Home > From the tavern: Innovation stories and opinions > Permanent care-taker gov to become political innovation of the decade

Permanent care-taker gov to become political innovation of the decade

A year ago, thanks to its inability to form a government, Belgium became the laughing stock of political commentators. Today, nobody is laughing, not only because the media circus has moved on, but also, more interestingly, because what started as a political accident, may well turn out to be a successful political experiment.

While other European nations with ‘proper’ governments have descended into economic chaos, Belgium’s so-called ‘caretaker’ government has managed to cut the country debt level and reduce the cost of borrowing. In the absence of what a proper government would typically label ‘a clear mandate’ that satisfies primarily its ego and partisan interests, the care-taker government has been forced to steer away from political posturing and grand programmes, whether spending programme or cutting programme! As a result, it has run the economy more efficiently than most, shedding new light on the concept of care-taker. After all, why should governments be care-taking only during short-term changes of majority? The business of government is to take care, not just during transitions, but permanently.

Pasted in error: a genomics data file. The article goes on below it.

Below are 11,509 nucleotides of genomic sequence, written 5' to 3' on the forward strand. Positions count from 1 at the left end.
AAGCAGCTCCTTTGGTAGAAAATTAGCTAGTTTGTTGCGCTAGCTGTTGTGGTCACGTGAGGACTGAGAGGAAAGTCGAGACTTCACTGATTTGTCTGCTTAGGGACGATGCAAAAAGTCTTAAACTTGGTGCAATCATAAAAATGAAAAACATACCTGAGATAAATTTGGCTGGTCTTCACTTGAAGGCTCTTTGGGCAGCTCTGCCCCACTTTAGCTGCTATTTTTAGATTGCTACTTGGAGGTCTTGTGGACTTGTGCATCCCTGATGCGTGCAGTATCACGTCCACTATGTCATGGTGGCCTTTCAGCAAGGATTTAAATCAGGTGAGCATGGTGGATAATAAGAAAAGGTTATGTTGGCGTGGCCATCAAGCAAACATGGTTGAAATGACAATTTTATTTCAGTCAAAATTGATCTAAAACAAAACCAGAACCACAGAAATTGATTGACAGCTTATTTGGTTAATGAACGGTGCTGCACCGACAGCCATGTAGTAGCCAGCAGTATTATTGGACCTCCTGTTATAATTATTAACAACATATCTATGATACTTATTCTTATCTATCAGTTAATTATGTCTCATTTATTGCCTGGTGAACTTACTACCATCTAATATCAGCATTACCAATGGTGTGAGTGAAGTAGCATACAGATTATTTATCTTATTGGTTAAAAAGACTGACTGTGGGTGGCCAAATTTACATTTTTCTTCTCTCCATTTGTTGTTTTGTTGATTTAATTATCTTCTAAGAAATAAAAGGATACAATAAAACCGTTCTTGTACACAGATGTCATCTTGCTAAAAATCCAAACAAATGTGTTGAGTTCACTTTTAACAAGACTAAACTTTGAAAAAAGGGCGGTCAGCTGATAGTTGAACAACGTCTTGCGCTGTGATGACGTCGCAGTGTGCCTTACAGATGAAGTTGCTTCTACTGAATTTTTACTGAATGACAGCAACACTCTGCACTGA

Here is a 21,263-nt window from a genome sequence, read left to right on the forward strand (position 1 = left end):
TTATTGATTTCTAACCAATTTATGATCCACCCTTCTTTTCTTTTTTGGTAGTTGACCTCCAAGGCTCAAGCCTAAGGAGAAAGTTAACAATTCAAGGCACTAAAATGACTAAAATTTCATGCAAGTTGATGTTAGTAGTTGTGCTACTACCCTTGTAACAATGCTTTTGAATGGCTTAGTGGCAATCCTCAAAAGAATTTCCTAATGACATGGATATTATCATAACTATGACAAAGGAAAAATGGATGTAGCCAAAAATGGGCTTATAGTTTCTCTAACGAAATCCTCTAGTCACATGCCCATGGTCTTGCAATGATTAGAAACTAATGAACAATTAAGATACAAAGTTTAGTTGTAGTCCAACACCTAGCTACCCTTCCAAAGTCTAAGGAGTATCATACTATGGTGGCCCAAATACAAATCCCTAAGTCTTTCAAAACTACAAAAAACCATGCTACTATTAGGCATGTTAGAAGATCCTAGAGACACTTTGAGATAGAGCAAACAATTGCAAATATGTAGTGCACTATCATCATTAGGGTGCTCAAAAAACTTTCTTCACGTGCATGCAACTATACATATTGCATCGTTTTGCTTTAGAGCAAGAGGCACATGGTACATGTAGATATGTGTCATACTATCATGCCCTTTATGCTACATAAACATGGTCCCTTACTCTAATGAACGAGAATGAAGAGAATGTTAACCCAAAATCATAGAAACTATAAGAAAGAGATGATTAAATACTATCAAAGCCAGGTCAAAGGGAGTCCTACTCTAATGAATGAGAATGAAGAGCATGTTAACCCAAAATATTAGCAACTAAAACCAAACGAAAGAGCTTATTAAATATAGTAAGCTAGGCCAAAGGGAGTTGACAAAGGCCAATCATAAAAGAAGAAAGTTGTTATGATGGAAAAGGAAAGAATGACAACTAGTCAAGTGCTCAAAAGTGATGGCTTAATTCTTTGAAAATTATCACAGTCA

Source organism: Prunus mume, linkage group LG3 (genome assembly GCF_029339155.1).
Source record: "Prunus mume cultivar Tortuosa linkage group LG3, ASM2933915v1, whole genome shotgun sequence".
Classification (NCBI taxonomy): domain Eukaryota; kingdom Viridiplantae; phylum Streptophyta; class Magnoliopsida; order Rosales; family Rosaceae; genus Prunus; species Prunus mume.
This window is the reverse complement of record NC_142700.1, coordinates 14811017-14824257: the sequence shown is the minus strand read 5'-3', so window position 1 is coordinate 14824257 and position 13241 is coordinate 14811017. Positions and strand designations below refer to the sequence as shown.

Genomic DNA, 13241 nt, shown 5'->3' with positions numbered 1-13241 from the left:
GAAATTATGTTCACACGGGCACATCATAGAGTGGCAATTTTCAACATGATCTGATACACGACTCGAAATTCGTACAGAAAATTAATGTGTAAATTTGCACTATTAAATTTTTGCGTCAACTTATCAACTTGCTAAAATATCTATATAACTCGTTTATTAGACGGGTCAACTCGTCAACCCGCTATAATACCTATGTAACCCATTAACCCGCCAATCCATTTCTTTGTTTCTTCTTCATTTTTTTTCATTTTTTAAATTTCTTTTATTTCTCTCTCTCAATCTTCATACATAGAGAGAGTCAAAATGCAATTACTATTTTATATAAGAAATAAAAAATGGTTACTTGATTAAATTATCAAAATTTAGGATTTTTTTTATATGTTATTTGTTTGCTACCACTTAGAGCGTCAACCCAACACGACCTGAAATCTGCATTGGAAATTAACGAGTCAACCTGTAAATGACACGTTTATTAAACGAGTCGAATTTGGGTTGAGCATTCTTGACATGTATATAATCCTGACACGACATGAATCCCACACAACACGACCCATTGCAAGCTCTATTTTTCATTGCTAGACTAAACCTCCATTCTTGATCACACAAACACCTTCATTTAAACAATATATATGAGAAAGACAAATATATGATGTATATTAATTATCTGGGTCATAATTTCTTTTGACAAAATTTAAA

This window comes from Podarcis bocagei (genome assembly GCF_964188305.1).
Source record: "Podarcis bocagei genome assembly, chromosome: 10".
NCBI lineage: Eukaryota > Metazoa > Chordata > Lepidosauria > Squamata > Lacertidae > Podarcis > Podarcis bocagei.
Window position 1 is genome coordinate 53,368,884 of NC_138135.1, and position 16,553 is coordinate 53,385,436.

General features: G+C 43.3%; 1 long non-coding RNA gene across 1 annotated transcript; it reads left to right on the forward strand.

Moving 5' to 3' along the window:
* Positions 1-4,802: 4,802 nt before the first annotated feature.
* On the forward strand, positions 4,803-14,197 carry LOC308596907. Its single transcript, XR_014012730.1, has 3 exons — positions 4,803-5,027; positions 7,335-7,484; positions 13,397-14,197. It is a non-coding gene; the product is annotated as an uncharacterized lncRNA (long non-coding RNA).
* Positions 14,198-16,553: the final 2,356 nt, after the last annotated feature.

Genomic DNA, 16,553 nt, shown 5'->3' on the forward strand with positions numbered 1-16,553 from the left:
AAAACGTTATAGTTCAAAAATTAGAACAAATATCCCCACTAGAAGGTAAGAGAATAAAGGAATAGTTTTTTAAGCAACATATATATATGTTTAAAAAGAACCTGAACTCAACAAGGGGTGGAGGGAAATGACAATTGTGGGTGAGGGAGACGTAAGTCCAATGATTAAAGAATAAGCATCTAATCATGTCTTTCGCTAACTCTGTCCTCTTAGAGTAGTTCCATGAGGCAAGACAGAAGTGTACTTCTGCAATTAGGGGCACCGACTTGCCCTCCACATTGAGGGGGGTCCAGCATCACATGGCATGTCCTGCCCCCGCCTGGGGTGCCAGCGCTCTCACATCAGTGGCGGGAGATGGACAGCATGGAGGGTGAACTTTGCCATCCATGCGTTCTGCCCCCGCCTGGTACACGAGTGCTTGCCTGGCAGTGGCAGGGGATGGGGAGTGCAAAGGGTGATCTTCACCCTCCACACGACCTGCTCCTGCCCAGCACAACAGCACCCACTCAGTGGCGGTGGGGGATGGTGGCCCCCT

Belgium’s low level of central power has also delivered results. Thanks to a highly devolved administration, essential services including education have run normally. Such devolution has been implemented long ago; it is not a benefit of the political crisis, but it has proved its worth by creating resilience through tough times. Meanwhile, the state has focused on a small number of international obligations, such as holding the rotating European presidency for the scheduled half-year, in a quiet but effective manner.

Thomas Jefferson once said ‘I hope our wisdom will grow with our power, and teach us that the less we use our power the greater it will be.’ The Belgian political experiment that may become the political innovation of the decade if results obtained so far prove sustainable, could therefore be defined as ‘low-power permanent care-taker government’.

  1. June 26, 2011 at 15:48

    It just shows what benefits may be waiting to be unlocked from untried models in spheres other than governmental.

    Paul Kelly

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